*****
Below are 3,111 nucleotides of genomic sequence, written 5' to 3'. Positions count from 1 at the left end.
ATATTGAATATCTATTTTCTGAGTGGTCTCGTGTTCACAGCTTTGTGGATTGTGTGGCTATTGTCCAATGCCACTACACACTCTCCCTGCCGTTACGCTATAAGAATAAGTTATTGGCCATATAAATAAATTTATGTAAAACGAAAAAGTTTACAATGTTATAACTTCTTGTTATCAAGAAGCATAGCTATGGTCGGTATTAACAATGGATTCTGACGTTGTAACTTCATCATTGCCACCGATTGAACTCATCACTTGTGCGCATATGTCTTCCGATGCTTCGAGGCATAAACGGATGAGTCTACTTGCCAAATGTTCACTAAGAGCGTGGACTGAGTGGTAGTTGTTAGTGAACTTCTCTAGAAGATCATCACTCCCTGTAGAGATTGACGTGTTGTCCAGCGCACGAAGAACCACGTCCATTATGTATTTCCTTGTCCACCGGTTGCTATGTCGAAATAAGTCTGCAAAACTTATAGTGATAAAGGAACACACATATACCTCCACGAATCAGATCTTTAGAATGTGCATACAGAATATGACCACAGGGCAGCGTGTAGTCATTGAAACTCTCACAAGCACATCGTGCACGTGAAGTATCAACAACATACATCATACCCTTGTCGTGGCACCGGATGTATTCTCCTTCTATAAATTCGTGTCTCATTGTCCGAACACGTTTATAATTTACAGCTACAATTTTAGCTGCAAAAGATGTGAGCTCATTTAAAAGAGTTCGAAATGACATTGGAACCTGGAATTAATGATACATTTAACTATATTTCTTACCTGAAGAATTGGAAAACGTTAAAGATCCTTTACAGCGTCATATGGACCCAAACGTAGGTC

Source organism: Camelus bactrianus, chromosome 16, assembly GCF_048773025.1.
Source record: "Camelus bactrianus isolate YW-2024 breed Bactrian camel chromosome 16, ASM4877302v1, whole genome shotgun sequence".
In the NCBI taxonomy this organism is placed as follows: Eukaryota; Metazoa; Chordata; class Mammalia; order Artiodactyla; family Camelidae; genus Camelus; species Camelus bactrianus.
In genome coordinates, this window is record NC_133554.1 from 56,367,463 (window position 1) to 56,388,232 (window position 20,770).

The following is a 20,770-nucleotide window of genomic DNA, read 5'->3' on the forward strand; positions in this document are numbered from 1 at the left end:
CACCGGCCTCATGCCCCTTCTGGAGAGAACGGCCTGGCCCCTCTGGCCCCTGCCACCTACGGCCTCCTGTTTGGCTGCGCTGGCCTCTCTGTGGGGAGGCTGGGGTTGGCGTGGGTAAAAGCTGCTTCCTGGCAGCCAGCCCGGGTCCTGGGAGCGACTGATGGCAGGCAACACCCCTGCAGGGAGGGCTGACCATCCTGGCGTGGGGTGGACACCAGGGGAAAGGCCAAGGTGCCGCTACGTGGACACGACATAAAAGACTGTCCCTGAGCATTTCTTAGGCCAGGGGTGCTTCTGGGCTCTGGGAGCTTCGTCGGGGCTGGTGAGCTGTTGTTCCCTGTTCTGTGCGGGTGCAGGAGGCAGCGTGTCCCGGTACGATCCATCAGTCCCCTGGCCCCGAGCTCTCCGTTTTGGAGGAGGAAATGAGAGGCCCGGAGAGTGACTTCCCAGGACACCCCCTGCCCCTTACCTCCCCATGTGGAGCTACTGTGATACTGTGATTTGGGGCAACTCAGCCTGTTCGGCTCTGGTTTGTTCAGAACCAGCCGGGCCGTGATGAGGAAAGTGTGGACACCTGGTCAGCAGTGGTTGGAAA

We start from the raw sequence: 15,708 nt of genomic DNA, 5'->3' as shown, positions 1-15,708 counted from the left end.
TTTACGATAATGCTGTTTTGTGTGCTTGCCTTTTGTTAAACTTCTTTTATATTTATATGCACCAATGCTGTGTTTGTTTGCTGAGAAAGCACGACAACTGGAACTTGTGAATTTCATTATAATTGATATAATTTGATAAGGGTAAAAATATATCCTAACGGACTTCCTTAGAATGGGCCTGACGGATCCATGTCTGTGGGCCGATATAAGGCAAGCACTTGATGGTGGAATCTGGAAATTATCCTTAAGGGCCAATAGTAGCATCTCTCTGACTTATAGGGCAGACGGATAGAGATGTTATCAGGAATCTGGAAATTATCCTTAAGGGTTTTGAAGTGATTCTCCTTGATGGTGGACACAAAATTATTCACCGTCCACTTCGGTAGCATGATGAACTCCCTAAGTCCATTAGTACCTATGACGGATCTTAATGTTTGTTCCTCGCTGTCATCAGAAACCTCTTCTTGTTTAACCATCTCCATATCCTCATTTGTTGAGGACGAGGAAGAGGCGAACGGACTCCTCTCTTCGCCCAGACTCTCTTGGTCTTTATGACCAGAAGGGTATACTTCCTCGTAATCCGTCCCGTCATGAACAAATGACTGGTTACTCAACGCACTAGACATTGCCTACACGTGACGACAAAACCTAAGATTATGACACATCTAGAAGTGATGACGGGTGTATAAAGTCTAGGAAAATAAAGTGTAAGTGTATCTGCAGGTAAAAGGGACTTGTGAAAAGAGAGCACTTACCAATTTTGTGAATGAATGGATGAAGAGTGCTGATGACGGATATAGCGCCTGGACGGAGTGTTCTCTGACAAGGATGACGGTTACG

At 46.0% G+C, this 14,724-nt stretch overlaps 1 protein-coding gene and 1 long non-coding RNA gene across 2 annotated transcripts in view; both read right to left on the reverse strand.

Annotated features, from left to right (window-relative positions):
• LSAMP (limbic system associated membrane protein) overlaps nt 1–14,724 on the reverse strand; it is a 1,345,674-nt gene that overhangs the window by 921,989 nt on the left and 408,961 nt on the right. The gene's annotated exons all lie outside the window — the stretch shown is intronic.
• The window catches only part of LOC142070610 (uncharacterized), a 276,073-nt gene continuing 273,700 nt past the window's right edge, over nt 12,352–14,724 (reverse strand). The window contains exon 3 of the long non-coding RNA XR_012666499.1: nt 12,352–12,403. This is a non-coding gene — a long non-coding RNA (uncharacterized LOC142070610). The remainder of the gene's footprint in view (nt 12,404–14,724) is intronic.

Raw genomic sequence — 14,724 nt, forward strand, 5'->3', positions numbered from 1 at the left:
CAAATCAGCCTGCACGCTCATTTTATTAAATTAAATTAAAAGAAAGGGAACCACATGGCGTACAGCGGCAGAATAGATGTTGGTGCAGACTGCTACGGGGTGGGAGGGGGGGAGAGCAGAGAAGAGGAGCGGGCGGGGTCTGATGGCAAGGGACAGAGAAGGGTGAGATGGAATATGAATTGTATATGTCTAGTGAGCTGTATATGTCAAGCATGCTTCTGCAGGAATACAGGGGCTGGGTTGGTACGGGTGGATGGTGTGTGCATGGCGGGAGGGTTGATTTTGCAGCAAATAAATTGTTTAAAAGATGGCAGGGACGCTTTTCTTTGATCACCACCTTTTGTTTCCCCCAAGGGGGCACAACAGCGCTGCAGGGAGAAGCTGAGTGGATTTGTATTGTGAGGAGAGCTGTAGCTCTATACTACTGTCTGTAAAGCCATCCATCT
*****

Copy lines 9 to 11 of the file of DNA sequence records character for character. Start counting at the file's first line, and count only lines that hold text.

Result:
We start from the raw sequence: 15,708 nt of genomic DNA, 5'->3' as shown, positions 1-15,708 counted from the left end.
TTTACGATAATGCTGTTTTGTGTGCTTGCCTTTTGTTAAACTTCTTTTATATTTATATGCACCAATGCTGTGTTTGTTTGCTGAGAAAGCACGACAACTGGAACTTGTGAATTTCATTATAATTGATATAATTTGATAAGGGTAAAAATATATCCTAACGGACTTCCTTAGAATGGGCCTGACGGATCCATGTCTGTGGGCCGATATAAGGCAAGCACTTGATGGTGGAATCTGGAAATTATCCTTAAGGGCCAATAGTAGCATCTCTCTGACTTATAGGGCAGACGGATAGAGATGTTATCAGGAATCTGGAAATTATCCTTAAGGGTTTTGAAGTGATTCTCCTTGATGGTGGACACAAAATTATTCACCGTCCACTTCGGTAGCATGATGAACTCCCTAAGTCCATTAGTACCTATGACGGATCTTAATGTTTGTTCCTCGCTGTCATCAGAAACCTCTTCTTGTTTAACCATCTCCATATCCTCATTTGTTGAGGACGAGGAAGAGGCGAACGGACTCCTCTCTTCGCCCAGACTCTCTTGGTCTTTATGACCAGAAGGGTATACTTCCTCGTAATCCGTCCCGTCATGAACAAATGACTGGTTACTCAACGCACTAGACATTGCCTACACGTGACGACAAAACCTAAGATTATGACACATCTAGAAGTGATGACGGGTGTATAAAGTCTAGGAAAATAAAGTGTAAGTGTATCTGCAGGTAAAAGGGACTTGTGAAAAGAGAGCACTTACCAATTTTGTGAATGAATGGATGAAGAGTGCTGATGACGGATATAGCGCCTGGACGGAGTGTTCTCTGACAAGGATGACGGTTACG

At 46.0% G+C, this 14,724-nt stretch overlaps 1 protein-coding gene and 1 long non-coding RNA gene across 2 annotated transcripts in view; both read right to left on the reverse strand.